Essay on Analysis and Summary of Church Going

Words: 1316
Pages: 6

“Church Going,” a poem of seven nine-line stanzas, is a first-person description of a visit to an empty English country church. The narrator is apparently on a cycling tour (he stops to remove his bicycle clips), a popular activity for British workers on their summer holiday. He has come upon a church and stopped to look inside. Not wishing to participate in a worship service, the visitor checks first to make “sure there’s nothing going on.” He will eventually reveal that he is an agnostic and that his interest in churches is not derived from religious faith.
This church is empty, so he walks in, observing all of the usual accoutrements: “matting, seats, and stone,/ And little books.” His irreverence is captured in his tone as he observes
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Furthermore, the rhyme is so subtle as to be almost unnoticed in the reading. Only a few of the rhyming words are exact rhymes, and these are often very ordinary words (for example, “door” and “for” in stanza 2, and “do” and “too” in stanza 3) that do not call attention to themselves. Other rhyming words are half-rhymes (also known as imperfect rhymes, near rhymes, or slant rhymes). These words have similar vowel sounds, or similar consonant sounds, but not both. Some of the many half-rhymes in “Church Going” are “on,” “stone,” and “organ,” and “silence” and “reverence.”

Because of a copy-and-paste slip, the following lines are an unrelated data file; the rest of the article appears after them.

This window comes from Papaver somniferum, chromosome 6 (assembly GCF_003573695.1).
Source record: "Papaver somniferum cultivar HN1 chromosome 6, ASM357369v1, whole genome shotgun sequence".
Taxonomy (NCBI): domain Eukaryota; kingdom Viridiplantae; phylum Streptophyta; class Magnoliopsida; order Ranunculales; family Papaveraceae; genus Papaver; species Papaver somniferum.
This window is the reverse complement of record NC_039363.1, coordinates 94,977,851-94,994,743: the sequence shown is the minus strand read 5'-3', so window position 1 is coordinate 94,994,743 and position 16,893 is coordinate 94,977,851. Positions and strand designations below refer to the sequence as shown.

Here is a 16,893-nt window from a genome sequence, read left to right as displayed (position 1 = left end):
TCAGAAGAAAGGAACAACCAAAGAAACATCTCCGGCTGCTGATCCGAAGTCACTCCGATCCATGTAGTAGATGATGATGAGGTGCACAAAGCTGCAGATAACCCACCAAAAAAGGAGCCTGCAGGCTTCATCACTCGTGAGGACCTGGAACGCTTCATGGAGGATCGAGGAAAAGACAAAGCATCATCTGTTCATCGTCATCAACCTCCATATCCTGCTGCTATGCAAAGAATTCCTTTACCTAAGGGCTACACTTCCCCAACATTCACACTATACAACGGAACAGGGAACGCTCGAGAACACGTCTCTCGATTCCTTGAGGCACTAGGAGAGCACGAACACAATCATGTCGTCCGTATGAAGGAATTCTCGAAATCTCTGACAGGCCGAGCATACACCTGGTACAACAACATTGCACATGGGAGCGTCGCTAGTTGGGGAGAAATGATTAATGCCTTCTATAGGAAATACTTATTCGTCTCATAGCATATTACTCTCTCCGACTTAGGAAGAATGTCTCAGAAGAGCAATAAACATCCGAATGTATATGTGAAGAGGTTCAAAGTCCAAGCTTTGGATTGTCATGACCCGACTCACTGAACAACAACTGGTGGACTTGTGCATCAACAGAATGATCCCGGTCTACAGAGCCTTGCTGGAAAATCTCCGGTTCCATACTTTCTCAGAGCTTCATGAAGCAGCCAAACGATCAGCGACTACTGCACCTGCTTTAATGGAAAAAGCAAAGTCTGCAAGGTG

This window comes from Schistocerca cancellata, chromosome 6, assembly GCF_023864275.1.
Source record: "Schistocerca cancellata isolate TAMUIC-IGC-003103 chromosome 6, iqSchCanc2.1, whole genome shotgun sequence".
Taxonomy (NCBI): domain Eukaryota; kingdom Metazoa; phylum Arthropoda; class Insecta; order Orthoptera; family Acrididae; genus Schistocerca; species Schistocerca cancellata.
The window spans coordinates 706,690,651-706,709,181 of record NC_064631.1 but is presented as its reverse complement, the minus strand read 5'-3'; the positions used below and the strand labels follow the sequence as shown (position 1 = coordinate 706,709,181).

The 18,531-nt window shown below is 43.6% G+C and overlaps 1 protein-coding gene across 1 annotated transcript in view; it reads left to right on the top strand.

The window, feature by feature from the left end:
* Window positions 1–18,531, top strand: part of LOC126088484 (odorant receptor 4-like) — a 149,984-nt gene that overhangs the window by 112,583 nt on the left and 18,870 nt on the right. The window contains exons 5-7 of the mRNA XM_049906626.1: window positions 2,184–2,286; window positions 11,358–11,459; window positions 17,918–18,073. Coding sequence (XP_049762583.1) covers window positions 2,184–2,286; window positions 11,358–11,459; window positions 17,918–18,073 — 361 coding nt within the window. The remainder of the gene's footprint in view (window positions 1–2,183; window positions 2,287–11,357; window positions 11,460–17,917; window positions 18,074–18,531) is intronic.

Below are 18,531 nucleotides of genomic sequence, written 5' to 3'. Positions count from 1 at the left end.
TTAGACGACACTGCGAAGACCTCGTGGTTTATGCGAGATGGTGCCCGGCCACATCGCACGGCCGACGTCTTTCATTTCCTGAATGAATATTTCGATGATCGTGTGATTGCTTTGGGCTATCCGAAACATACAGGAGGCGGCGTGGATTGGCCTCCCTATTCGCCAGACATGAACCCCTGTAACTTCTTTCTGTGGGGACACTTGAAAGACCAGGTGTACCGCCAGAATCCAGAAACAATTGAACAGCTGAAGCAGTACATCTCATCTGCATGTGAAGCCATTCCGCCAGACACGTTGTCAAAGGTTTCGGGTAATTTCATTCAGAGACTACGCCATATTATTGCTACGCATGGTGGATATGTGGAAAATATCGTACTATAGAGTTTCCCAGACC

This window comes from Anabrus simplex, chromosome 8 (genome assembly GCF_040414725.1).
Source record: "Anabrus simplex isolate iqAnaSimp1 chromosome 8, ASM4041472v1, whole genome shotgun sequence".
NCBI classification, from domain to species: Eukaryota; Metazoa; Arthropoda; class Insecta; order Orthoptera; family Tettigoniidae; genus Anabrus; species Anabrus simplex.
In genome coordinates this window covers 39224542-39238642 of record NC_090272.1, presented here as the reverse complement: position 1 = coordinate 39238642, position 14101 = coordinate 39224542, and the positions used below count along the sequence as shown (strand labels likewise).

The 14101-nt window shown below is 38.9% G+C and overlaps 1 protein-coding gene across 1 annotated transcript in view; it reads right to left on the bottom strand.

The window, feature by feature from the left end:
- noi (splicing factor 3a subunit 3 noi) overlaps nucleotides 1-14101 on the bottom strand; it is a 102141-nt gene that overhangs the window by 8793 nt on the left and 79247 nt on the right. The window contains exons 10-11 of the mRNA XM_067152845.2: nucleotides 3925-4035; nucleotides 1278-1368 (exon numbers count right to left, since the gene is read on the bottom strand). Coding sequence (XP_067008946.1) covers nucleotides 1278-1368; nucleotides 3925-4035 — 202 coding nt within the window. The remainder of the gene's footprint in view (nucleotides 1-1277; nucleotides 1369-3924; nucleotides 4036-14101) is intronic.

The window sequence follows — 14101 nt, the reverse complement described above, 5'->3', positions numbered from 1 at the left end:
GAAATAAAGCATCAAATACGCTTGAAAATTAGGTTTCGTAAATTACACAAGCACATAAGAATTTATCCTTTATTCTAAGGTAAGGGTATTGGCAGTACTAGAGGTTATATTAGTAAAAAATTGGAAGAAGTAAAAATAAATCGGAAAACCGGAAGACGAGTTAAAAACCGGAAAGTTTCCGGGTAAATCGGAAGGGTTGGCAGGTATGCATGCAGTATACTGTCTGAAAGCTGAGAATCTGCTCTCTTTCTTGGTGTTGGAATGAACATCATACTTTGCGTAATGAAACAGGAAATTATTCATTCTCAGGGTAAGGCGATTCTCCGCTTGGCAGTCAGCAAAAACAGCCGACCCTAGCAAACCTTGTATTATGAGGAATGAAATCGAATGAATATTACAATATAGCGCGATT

The other dominant structural device in the poem is rhetorical. “Church Going” carefully follows the structure of the meditation, beginning with a detailed description of a place, leading to an internal debate, and finally reaching a tentative conclusion. Larkin’s place, a church, is evoked in sufficient detail to let readers re-create it in their minds and imagine themselves there with the narrator. The internal debate begins in stanza 3 and continues through the beginning of stanza 6. Here the narrator raises many questions, answering none of them. The questions explore the possible significance and uses of church buildings once people no longer use them for religious worship. What will happen when their purpose has been forgotten? The questions lead inevitably to considering why the narrator himself is drawn to these places.
His conclusion, which begins halfway through